Thursday, 28 June 2018

Calendulas! - But in Grandmother’s Day They Were Called Marigolds

During the old times basic remedies from the petals have made women beautiful, but the flower now makes a fashionable inexpensive floral decoration. With the advent of homesteading and the back to simple living movement, the old time calendula has been experiencing a tremendous boom. So whether you really like it, or not, knowing about calendulas is useful knowledge not only for using it as decoration but as a helpful medicinal herb in it's own right.

In the past grandmothers had a prettier name for them in Mary’s Gold, or marigold. The quilled petals of the calendula reminded our grandparents of the likeness of Mary with her halo and ‘rays of glory’ which gives the name Marigold.

“The marigold that goes to bed with the sun, and with him rises, weeping…” - Shakespeare

In times past the flower was a favourite and was much used by housewives and the old ‘simplers' (herbalist), and to-day many are making concoctions from the garden Calendula for beauty just as they did in days of old.

Calendulas are good for cutting. One of the disadvantages about the calendula as a cut flower is the strong odour of the stems when stood in water. Every day the water should be changed, and the stems cut down just a little. If the stems are left in the water it makes the water cloudy and unpleasant. Treating the stems also helps keep the flowers to last longer. Bits of old leaves should also be cut off. Don’t pull the leaf off as that encourages the stem to ‘bleed’ or weep where it is tore. 

Calendulas have a long flowering season and the plants are strong and hardy making them an excellent cut flower, and one that should be used for decoration under artificial light as it is a showy bloom which brightens up any corner of the room.

I hope everyone is having a good day or evening where ever you are.

Tuesday, 26 June 2018

Hankies for gifts -1939

I found this handkerchief edging in a November 1939 Australian women's magazine. It seems a bit complicated but the pattern is doable for someone like me with little experience in crochet. I tried doing the edging when I had a flu and there was a couple of attempts to figure out the pattern. I'm not really sure if I managed to get the pattern right but the finished edge looks nice enough. 

The finished handkerchief was teamed up with a hand painted greeting card and I used the greeting card painting as an embroidery on the handkerchief. For the embroidery I used the ever popular crayon tinting technique that was popular in the '30's for the embroidery.

(Note: The crochet stitches are English/Australian. American crochet stitches are different. I have a chart on my blog in an old post to translate stitches: Here)

Use fine handkerchiefs with a narrow hem and work over the hem into actual holes of hemstitch.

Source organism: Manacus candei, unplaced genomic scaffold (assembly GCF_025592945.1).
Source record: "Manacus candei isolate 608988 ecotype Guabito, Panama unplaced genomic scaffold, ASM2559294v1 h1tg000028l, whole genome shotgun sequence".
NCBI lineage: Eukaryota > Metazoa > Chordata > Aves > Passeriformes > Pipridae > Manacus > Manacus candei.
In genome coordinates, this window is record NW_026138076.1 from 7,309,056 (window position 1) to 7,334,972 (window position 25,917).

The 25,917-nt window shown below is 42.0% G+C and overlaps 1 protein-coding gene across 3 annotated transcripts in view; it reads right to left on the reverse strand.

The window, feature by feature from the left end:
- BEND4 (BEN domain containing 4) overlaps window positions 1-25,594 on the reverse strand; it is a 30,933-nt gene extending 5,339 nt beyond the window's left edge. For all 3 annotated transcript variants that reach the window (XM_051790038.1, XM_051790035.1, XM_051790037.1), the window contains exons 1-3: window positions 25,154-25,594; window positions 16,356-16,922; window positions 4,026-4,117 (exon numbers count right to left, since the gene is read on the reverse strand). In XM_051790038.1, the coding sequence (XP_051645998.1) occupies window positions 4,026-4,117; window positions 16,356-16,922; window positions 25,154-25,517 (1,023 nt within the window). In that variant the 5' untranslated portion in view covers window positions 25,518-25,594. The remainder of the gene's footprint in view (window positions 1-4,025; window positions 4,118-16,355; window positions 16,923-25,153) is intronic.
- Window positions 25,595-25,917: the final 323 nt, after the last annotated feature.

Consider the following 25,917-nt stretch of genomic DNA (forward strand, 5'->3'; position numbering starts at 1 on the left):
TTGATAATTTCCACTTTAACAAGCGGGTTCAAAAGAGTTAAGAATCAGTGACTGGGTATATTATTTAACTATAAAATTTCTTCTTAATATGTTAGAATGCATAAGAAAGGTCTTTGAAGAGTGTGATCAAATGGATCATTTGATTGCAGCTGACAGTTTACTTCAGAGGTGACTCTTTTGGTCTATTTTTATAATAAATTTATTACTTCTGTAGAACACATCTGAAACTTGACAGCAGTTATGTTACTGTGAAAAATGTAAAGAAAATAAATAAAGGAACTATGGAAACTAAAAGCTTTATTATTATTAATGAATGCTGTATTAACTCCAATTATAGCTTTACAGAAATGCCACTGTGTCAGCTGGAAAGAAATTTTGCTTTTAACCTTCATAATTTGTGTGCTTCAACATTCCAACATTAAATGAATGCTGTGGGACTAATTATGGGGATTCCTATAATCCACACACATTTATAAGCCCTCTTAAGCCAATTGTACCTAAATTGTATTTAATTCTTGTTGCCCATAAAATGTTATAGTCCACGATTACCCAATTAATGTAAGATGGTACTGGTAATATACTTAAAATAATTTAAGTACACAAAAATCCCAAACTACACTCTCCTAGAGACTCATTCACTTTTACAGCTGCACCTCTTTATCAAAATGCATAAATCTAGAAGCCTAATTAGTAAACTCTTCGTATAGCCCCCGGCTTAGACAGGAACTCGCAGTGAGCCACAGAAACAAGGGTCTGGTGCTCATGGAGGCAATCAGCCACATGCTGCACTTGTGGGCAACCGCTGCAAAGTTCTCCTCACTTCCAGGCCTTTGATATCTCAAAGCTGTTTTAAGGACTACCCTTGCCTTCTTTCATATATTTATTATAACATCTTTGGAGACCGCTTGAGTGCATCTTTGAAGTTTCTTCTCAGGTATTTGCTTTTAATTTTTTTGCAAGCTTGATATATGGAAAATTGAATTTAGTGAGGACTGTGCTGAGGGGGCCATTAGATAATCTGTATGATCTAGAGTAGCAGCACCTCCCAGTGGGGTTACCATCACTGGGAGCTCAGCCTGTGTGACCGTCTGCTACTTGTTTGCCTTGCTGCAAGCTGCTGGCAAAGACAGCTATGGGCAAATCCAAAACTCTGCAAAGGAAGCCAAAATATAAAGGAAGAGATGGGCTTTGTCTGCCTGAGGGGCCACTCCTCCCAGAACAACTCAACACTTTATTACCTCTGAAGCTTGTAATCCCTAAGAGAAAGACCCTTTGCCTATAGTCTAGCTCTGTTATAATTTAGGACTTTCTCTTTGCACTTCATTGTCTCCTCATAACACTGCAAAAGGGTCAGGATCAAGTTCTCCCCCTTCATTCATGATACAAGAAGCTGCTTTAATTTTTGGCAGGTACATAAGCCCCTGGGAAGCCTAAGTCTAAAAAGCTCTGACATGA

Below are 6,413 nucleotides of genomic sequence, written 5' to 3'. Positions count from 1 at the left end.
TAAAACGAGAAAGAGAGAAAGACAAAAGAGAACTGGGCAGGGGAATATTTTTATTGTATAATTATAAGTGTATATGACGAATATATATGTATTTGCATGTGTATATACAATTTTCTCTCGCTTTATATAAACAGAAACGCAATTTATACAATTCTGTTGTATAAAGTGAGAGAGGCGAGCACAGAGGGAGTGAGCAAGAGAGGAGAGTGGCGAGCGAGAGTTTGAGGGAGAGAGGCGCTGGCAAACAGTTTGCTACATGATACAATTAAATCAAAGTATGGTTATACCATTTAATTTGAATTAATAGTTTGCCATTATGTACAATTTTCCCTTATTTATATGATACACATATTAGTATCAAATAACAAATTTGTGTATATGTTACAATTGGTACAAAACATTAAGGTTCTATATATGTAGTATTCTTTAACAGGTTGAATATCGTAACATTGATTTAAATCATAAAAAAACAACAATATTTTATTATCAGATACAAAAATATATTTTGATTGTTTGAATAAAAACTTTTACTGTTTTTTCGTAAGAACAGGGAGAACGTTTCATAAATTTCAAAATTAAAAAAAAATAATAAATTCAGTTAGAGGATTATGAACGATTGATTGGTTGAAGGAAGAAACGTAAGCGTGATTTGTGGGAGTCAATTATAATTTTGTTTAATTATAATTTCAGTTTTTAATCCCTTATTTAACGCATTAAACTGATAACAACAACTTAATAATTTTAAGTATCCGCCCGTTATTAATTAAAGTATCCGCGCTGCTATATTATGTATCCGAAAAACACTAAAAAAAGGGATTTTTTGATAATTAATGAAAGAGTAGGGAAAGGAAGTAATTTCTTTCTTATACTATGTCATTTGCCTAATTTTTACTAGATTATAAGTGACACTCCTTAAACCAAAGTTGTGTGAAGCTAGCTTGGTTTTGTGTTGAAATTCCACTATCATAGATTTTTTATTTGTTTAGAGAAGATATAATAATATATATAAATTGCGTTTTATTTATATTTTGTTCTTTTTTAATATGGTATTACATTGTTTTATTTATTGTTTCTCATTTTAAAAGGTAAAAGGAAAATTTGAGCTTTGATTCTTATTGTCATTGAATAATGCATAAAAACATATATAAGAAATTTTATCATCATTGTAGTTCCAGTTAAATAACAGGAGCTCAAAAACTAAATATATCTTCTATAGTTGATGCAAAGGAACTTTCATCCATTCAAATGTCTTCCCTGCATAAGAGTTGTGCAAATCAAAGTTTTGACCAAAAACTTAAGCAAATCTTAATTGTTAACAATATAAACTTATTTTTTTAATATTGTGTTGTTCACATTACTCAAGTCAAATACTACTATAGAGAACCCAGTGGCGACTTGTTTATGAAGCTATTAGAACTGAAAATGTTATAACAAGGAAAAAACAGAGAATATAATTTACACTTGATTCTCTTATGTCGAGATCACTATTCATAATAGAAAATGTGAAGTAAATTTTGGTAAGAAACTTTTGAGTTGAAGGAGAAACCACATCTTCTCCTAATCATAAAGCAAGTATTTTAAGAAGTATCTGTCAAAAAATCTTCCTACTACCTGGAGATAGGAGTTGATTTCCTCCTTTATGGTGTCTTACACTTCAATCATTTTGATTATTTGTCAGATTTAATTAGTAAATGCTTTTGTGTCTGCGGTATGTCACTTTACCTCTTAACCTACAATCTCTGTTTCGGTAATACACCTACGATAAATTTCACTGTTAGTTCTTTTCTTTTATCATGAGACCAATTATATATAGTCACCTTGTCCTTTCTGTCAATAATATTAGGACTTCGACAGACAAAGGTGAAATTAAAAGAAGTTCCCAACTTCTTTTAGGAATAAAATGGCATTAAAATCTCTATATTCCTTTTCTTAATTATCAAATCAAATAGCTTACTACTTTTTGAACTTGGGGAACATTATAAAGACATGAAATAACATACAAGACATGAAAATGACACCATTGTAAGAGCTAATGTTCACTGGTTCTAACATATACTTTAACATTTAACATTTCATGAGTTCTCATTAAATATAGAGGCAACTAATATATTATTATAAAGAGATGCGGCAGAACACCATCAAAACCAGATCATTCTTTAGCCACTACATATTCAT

Abbreviations: Ch, chain; dc, double crochet; tr, treble; pic, picot ( 3 ch, 1 dc back into first) spl, single pic loop (2ch, pic, 2 ch, pic); H, hole of hemstitching. If plain linen be used, roll edge and close dc all round, then call every dc an h.

Double picot Edge:
1st row: 1 dc into any h, * 3 ch, miss 1h, 1 tr, 3 ch, 1 tr into next; miss 1 h, 1 tr, 3 ch, 1 tr into next; 3 ch, miss 1 h, 1 dc into next; 5 ch, miss 1 h, 1 dc into next, Repeat from * all round.

2nd Row: 1 dc into 5 ch loop, * 3 ch, 1 tr, 1 spl, 1 tr into 3 ch between first pair of tr; 1 tr, 1 spl, 1 tr into next 3 ch between next pair of tr; 3ch, 1 dc into 5 ch loop repeat from * all round. 

I hope everyone is having a good day or evening where ever you are.

Sunday, 24 June 2018

Cottage Journal - Winter and flu season

I took an unintentional blogging break due to getting a bad case of the flu. With winter arriving, it is of course, the season for flu's. It didn't help we had some icy weather after really nice winter days that were much milder. With my recovery I'll be back blogging again.

Blogger also has changed the way it collects information so they are now including the use of cookies. It is likely visitors to my blog will see a pop up to agree to collect cookies.

My study for 1939 is continuing. I'm now saving newspaper and magazine clippings into a scrapbook. There's just about mostly everything that could be useful for a 1939 home now collected into sections of the scrapbook. The articles cover the kitchen, the garden, other parts of the home, and beauty.  Reading the articles have been very interesting and it is true what they say about there being nothing new under the sun, a lot of the articles are really relevant for today's home and have been written about today.  

In the front pages of the current 1939 newspapers there are articles about the problems with Germany and Japan. War is lurking around the corner!

 I hope everyone is having a good day or evening where ever you are.